As for the next thing, it’s all too easy to write clichéd scenes when describing settings. So turn your clichés on their head. If the Ella Careyfirst thing that comes into your head is the obvious, question it. Ask yourself how you can re-write your settings and make things far less mundane. In The House by the Lake, Anna goes to visit the local mayor of the village near the lovely old palace that is central to the mystery she’s trying to solve. She’s seeking information, but the last thing we want is a clichéd information dump. So you imagine this local mayor in his office, in a smart building in the center of town? Right? Wrong. Cliché. The mayor is the elderly woman who runs the village shop. And she won’t talk to Anna, she won’t give anything away. So you take these funny little details and turn small parts of the setting into something original. Notice the quirks. Make up the quirks.

One sentence of research can inspire a whole chapter of a novel. You don’t need to include all the details in your setting description. Your readers will fill in the gaps. As with any scene that you write, everything needs to move story forward and move the reader.

Use setting to move story forward- imagine a character, like Cat in Paris Time Capsule, walking into a room that belongs to a woman who died six weeks ago, but her TV guide is sitting on a coffee table, open to this week… see how setting can move story forward, can move a character, can move the reader and make them think.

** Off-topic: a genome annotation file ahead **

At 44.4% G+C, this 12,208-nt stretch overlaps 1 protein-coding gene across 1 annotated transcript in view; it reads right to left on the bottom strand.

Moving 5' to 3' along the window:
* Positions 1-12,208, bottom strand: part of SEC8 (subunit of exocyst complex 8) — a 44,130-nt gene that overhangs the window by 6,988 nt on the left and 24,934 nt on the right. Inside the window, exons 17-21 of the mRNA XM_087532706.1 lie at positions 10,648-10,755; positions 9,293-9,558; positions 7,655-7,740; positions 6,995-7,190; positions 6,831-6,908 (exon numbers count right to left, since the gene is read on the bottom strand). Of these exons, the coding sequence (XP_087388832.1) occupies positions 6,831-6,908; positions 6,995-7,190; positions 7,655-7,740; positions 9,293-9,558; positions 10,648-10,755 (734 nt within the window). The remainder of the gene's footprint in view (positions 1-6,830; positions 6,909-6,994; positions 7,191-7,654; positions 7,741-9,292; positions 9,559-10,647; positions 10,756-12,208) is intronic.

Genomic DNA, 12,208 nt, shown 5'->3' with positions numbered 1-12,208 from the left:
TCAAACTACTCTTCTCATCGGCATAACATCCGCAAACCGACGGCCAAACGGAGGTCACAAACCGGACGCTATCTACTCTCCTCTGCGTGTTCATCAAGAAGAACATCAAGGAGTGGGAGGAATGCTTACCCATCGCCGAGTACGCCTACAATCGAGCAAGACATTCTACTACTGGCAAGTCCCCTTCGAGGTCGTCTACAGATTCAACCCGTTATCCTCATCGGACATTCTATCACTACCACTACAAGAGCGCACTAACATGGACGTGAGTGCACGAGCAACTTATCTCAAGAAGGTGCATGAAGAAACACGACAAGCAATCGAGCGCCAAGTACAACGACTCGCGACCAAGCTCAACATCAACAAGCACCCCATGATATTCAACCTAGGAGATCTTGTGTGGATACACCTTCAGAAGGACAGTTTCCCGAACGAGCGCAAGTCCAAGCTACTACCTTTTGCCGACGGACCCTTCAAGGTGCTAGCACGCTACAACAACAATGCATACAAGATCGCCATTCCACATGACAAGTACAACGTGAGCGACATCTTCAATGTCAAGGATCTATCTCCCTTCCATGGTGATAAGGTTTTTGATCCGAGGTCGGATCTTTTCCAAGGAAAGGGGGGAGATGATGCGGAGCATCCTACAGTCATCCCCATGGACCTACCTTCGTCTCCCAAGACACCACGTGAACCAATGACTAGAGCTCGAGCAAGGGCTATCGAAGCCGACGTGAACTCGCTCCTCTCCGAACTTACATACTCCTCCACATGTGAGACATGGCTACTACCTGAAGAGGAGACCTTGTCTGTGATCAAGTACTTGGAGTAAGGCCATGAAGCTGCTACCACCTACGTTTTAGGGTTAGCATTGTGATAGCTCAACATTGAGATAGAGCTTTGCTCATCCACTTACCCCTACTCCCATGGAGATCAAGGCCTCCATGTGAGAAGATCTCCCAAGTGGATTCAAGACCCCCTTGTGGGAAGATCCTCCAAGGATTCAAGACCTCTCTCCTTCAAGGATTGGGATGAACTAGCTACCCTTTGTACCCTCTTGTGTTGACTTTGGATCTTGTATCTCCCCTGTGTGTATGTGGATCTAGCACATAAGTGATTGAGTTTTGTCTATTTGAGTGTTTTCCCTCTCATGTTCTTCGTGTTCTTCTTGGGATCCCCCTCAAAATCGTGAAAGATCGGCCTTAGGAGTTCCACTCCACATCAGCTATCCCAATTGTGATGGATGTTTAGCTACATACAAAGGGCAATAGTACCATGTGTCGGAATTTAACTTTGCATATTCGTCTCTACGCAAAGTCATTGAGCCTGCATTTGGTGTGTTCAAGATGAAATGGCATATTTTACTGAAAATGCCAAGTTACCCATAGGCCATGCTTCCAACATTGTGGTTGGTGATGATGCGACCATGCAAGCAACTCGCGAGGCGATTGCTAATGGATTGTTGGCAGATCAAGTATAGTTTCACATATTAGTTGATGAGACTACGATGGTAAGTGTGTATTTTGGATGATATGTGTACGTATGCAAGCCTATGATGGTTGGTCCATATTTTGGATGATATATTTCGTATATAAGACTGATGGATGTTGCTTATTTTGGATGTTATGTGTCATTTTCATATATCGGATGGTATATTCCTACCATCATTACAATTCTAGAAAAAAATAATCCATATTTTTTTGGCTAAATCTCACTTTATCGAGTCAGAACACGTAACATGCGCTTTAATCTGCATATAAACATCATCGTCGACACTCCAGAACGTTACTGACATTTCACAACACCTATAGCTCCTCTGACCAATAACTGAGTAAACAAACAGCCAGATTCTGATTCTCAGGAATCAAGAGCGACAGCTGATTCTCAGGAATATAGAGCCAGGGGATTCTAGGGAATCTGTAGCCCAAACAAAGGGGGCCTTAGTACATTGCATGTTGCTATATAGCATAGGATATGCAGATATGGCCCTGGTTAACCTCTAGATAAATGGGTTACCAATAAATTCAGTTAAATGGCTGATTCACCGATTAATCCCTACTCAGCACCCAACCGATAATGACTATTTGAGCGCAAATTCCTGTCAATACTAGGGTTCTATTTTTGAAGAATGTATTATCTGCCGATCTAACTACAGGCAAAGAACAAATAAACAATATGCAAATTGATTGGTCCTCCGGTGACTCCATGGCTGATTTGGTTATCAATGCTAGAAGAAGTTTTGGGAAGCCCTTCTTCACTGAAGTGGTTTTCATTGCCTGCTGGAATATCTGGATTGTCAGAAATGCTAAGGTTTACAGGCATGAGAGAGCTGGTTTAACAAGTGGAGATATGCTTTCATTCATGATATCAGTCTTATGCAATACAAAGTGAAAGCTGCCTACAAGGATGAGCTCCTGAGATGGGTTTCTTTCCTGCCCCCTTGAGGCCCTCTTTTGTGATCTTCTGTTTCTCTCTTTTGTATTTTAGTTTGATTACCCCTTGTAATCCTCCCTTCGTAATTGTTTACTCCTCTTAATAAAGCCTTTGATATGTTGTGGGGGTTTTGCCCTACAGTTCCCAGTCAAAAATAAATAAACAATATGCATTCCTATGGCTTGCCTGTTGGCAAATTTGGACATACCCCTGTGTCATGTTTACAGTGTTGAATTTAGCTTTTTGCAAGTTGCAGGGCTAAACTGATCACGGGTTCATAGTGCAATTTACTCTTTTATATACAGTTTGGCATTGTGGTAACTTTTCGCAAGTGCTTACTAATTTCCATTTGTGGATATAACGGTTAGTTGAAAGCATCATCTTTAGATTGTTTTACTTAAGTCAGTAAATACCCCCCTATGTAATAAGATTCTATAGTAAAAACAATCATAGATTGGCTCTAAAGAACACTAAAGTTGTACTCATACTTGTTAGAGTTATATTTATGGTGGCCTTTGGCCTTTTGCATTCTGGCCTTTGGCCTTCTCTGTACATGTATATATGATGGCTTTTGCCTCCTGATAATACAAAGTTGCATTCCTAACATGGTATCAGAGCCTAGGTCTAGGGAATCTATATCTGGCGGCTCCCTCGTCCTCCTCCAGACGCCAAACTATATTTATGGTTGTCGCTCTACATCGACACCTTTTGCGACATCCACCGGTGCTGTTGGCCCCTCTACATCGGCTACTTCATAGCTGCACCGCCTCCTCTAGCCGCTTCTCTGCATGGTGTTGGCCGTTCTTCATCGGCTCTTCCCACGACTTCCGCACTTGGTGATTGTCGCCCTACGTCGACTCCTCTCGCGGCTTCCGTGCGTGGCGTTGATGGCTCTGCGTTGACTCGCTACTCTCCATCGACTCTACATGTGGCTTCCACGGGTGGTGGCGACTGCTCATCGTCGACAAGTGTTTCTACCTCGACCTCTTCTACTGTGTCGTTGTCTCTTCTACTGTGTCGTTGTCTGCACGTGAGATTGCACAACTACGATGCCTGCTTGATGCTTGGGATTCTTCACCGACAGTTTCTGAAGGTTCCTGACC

Finally, one of the best pieces of advice I have received about setting, is to keep your world small. Crime and Punishment is set in a small world, so is War and Peace—it’s about a few Russian families.

Writing is an emotive art form. Tap into that to create evocative settings that are filled with quirky details seen through your character’s eyes.

These are tips that work for me.  Take what works for you and I do hope you enjoy dreaming up wonderful settings for your books!


The House by the LakeThe House by the Lake – March 2016

Anna is content with her well-ordered life in San Francisco. But her world is turned upside down when her beloved grandfather, Max, reveals a startling secret: Anna is part of an aristocratic family who lost everything during World War II. What’s more, Max was forced to leave behind a precious item over seventy years ago in their estate in old Prussia. It’s now his ardent wish that Anna retrieve it.

Anna burns with questions as she heads for Germany: What memento could be so important to her grandfather? And why did he keep their history hidden? As she searches for answers, she finds herself drawn to Wil, a man who may hold the key to unlock the mystery. Together they discover that her family’s secrets are linked with an abandoned apartment in Paris, and these secrets go deeper than she ever imagined.

Alternating between 1930s Europe and the present, The House by the Lake illuminates the destiny of a family caught in the tumult of history.

Amazon Amazon UK Book Depository – Audio CD


Bio: Ella Carey is a writer and Francophile who claims Paris as her second home. She has been studying French since the age of five, and she has degrees in music and English. Her debut novel, The Paris Time Capsule, has captured global attention and her second novel, The House By The Lake, will be released on March 29th, 2016. She lives with her two children and a pair of Italian greyhounds in Hobart.